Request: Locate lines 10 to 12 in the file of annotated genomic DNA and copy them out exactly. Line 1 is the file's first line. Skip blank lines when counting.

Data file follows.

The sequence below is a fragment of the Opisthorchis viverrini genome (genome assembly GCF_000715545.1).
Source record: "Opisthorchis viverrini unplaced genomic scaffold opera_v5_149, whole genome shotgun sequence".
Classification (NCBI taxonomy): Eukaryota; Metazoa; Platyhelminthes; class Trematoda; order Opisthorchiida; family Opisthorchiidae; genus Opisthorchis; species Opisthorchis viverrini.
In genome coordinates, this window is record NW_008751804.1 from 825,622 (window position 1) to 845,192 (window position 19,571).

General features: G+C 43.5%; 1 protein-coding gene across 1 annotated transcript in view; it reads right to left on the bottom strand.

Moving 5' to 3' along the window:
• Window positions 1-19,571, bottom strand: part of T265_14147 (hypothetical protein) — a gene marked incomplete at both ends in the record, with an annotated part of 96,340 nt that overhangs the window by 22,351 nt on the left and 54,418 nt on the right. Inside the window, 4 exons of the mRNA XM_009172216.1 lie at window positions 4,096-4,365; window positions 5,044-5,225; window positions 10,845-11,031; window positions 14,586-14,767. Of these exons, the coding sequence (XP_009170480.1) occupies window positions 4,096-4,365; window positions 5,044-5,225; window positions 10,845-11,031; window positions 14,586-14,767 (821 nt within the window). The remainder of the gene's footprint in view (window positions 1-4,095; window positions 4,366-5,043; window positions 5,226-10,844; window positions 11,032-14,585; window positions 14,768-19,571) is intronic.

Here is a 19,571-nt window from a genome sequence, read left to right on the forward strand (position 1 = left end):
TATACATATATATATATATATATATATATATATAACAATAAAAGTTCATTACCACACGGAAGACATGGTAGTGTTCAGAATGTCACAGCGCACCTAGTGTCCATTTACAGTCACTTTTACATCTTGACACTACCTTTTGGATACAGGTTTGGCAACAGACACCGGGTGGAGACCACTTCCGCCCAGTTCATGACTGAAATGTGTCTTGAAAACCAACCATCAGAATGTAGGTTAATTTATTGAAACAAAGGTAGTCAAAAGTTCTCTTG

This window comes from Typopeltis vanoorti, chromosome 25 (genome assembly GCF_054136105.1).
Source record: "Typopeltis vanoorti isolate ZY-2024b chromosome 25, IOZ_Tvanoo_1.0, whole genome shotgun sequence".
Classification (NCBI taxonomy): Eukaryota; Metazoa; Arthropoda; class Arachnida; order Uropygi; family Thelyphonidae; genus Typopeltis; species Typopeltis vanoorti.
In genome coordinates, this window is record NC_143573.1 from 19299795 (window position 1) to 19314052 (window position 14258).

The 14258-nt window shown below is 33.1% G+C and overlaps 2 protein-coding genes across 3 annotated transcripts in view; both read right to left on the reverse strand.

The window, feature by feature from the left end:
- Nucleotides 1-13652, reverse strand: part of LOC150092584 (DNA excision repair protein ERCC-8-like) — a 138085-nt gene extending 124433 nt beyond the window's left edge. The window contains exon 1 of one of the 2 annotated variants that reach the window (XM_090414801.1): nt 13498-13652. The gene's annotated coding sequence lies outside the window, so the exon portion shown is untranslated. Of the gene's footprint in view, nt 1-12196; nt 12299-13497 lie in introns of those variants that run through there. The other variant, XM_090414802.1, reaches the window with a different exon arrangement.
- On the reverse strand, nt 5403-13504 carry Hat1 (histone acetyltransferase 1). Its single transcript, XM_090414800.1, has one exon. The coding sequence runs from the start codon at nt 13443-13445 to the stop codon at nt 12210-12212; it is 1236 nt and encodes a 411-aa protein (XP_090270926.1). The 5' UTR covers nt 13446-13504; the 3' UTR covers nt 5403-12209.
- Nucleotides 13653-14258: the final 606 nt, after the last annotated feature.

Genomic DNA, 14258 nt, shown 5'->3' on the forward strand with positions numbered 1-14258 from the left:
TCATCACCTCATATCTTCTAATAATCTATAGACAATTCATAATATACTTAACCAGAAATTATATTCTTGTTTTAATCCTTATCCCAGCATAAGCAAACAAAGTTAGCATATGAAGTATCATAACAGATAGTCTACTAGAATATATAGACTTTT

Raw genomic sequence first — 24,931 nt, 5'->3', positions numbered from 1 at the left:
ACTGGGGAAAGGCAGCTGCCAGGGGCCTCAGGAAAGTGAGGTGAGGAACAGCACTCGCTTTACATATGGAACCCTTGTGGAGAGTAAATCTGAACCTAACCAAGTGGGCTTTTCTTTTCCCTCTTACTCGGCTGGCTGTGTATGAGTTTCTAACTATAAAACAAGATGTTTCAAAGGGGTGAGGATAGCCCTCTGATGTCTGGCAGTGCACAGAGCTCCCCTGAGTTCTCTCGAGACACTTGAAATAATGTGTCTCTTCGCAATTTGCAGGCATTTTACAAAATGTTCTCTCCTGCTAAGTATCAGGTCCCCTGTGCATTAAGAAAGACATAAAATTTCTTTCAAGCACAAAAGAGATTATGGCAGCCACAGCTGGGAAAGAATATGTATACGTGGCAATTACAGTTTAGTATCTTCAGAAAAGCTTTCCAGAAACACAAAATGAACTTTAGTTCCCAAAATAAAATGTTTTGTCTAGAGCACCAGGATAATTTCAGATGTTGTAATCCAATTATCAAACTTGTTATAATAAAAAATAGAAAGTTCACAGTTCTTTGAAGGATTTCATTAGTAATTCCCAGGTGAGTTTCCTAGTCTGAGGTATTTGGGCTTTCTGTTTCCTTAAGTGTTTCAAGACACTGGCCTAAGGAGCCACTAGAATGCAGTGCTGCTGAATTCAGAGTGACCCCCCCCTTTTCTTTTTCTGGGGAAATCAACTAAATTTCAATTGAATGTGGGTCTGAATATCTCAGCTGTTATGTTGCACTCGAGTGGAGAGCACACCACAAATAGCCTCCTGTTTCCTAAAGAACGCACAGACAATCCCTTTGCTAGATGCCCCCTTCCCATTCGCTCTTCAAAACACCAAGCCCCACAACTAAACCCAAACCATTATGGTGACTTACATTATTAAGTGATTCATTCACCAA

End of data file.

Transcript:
This window comes from Typopeltis vanoorti, chromosome 25 (genome assembly GCF_054136105.1).
Source record: "Typopeltis vanoorti isolate ZY-2024b chromosome 25, IOZ_Tvanoo_1.0, whole genome shotgun sequence".
Classification (NCBI taxonomy): Eukaryota; Metazoa; Arthropoda; class Arachnida; order Uropygi; family Thelyphonidae; genus Typopeltis; species Typopeltis vanoorti.